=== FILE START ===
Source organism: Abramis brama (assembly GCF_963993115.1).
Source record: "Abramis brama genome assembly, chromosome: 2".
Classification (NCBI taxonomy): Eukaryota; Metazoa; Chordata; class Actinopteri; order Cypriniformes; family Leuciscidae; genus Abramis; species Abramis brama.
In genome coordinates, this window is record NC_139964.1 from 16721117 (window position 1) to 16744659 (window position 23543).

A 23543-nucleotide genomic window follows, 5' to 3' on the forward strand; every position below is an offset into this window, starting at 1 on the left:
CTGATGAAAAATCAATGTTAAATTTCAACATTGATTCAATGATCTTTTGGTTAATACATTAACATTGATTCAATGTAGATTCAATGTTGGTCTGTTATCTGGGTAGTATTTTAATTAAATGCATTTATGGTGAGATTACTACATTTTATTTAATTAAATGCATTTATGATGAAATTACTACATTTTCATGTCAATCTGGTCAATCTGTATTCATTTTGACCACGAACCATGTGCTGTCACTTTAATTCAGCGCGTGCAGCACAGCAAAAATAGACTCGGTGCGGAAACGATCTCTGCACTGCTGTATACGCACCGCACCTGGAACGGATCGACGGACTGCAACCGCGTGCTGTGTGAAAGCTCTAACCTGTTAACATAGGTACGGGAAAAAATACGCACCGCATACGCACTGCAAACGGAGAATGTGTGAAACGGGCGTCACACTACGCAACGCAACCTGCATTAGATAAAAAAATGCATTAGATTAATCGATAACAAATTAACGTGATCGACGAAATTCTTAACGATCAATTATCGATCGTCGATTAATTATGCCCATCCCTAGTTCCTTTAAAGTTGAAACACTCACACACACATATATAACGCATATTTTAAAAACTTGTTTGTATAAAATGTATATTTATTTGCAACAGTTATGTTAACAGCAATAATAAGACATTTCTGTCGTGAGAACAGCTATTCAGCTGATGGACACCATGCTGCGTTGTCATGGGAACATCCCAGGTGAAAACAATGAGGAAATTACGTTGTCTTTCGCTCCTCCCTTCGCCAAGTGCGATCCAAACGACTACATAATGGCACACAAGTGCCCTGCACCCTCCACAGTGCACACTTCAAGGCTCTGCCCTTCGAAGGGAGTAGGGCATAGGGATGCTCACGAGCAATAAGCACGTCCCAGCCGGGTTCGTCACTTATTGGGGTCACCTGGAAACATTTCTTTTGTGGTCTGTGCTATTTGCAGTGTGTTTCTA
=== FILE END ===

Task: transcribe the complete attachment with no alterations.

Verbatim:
Source organism: Abramis brama (assembly GCF_963993115.1).
Source record: "Abramis brama genome assembly, chromosome: 2".
Classification (NCBI taxonomy): Eukaryota; Metazoa; Chordata; class Actinopteri; order Cypriniformes; family Leuciscidae; genus Abramis; species Abramis brama.
In genome coordinates, this window is record NC_139964.1 from 16721117 (window position 1) to 16744659 (window position 23543).

A 23543-nucleotide genomic window follows, 5' to 3' on the forward strand; every position below is an offset into this window, starting at 1 on the left:
CTGATGAAAAATCAATGTTAAATTTCAACATTGATTCAATGATCTTTTGGTTAATACATTAACATTGATTCAATGTAGATTCAATGTTGGTCTGTTATCTGGGTAGTATTTTAATTAAATGCATTTATGGTGAGATTACTACATTTTATTTAATTAAATGCATTTATGATGAAATTACTACATTTTCATGTCAATCTGGTCAATCTGTATTCATTTTGACCACGAACCATGTGCTGTCACTTTAATTCAGCGCGTGCAGCACAGCAAAAATAGACTCGGTGCGGAAACGATCTCTGCACTGCTGTATACGCACCGCACCTGGAACGGATCGACGGACTGCAACCGCGTGCTGTGTGAAAGCTCTAACCTGTTAACATAGGTACGGGAAAAAATACGCACCGCATACGCACTGCAAACGGAGAATGTGTGAAACGGGCGTCACACTACGCAACGCAACCTGCATTAGATAAAAAAATGCATTAGATTAATCGATAACAAATTAACGTGATCGACGAAATTCTTAACGATCAATTATCGATCGTCGATTAATTATGCCCATCCCTAGTTCCTTTAAAGTTGAAACACTCACACACACATATATAACGCATATTTTAAAAACTTGTTTGTATAAAATGTATATTTATTTGCAACAGTTATGTTAACAGCAATAATAAGACATTTCTGTCGTGAGAACAGCTATTCAGCTGATGGACACCATGCTGCGTTGTCATGGGAACATCCCAGGTGAAAACAATGAGGAAATTACGTTGTCTTTCGCTCCTCCCTTCGCCAAGTGCGATCCAAACGACTACATAATGGCACACAAGTGCCCTGCACCCTCCACAGTGCACACTTCAAGGCTCTGCCCTTCGAAGGGAGTAGGGCATAGGGATGCTCACGAGCAATAAGCACGTCCCAGCCGGGTTCGTCACTTATTGGGGTCACCTGGAAACATTTCTTTTGTGGTCTGTGCTATTTGCAGTGTGTTTCTA